How much diversity is there in the world of policy and public affairs?
In short, we don’t know.
As was explained in a post here, the data on who’s working in the industry in its different forms just isn’t available in the first place, let alone segmented by particular characteristics.
But we can speculate with a degree of confidence. After all, we do know what it takes just to get in: a degree is usually the first thing listed on the job spec and, increasingly, it might even ask for a Master’s too. That’s for good reason, of course, but it does mean the pool of candidates is narrowed from the outset: despite advances, it seems that access to the most prestigious universities is still inflected by both socio-economic and racial background.
Although the proportion of students from disadvantaged backgrounds rose last year, even the most objective critic of higher education policy has to wonder what the impact of the rise in fees is going to be in the longer term.
Far more significant, however, is what happens after graduation. The staple next step for an aspiring lobbyist is a stint in Parliament, almost invariably beginning with an internship.
And the chances are still that this will be unpaid, despite the efforts of campaign groups like Intern Aware, a high-profile Private Members’ Bill to ban the advertising of unpaid internships this year, and the fact that they are probably illegal under existing National Minimum Wage laws.
For now, paying interns is still a matter of individual MPs’ consciences, and you can add your own cynical punchline here. At the time of writing, all except one of the intern roles listed on the W4MP website offer expenses only.
Aside from the general principle that people should be paid for work that benefits their employer, and that nobody should be exploited because they are young, the impact on diversity is self-evident.
Commitment, aptitude and qualifications aside, these opportunities are exclusively for those who can afford to work for free.
And that’s working for free in London, meaning that if you don’t have a parental home there, or at least some friends who are generous with their sofas, you need to be able to stretch to some pretty steep rent too. In other words, this established route into a career in politics and public affairs is simply closed to most people.
If you’re sceptical about whether all this really translates into reality, have a quick browse through some agency websites, or some think tanks, or in-house policy and public affairs teams at larger charities and corporations, many of which feature staff profiles. Though it’s a crude measure, in most cases, you will find a dominance of white people from Russell Group universities, who have worked for MPs.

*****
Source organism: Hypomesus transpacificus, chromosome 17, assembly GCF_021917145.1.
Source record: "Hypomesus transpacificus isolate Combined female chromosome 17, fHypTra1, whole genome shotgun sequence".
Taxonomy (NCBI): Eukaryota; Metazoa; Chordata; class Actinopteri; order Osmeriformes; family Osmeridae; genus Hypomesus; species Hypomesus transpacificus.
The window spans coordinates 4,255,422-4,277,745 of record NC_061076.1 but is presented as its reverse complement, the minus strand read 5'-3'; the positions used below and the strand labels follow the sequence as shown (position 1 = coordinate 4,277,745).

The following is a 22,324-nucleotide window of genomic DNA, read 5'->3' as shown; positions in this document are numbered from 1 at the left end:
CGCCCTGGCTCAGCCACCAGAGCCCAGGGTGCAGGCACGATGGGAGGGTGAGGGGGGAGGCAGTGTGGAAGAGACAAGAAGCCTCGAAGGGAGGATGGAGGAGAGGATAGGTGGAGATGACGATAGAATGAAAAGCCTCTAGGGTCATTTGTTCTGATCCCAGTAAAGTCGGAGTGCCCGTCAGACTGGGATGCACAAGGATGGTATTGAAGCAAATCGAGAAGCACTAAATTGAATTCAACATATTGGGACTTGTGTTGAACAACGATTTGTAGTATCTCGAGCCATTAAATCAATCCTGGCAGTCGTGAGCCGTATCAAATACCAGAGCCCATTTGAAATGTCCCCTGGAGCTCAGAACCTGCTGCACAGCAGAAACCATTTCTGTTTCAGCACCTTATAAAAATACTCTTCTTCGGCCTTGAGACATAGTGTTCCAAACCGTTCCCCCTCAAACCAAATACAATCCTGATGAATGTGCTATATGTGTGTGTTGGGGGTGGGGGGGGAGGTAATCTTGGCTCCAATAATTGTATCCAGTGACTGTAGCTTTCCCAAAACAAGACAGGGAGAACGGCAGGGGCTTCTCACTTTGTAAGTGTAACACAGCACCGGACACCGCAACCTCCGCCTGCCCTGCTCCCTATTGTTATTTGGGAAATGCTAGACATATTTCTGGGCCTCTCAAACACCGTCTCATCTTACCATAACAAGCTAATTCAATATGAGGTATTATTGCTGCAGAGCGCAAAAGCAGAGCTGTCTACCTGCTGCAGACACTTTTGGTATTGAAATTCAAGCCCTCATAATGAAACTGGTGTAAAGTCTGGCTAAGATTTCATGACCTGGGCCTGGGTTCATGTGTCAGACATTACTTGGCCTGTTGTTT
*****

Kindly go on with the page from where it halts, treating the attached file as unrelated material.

What’s more, there’s often a perceptible gender gap, especially at senior levels.
We might argue that this is simply a time-lag issue, likely to disappear in due course as women’s and men’s career ambitions and family responsibilities even up; the Women in Public Affairs Network point out that women are already much better represented at the lower and middle levels of the profession.
This, however, is not much comfort for those struggling to break through the triple-glazed glass ceiling right now. And as for the less obvious characteristics like disability, religion and sexuality, we are back to having virtually no knowledge at all.
And so we come to the question of why it matters. For many employers and industry bodies who take an interest in diversity, it’s about the culture of the workplace: wanting to ensure that nobody in it is marginalised by different experiences, alienated by the way colleagues communicate or socialise, or made to feel that their face or accent somehow doesn’t fit. And this in turn helps to keep the market in new recruits as open as possible so that talent isn’t lost unnecessarily.
In other words, efforts to promote diversity are in the profession’s own interest.
But there are wider implications too.
What’s distinctive about what we do is that we are experts in analysing and influencing the direction of public policy: that is, decisions that are made in the name of a whole society. People who work in this field go on to advise ministers and Prime Ministers; to be part of the democratic process itself.
If this work is overwhelmingly done by what is in reality a very small subset of that society, which does not strive to be as outward-looking as possible, then the quality of public policy and of government itself will inevitably be worse.
For this reason, it’s imperative that the profession continues to prioritise diversity, that this continues to be scrutinised and that independent efforts to reach out, support and connect people, as Public Affairs Jobs HQ aims to do, continue too.
And, as you might expect a policy wonk to say, more in-depth data would be a great start…
Ellie Cumbo manages an in-house policy team for an infrastructure charity; she has previously worked in research and campaigning roles in voluntary sector organisations big and small, and she did, predictably, begin her career with a student union sabbatical role and then a job in Parliament.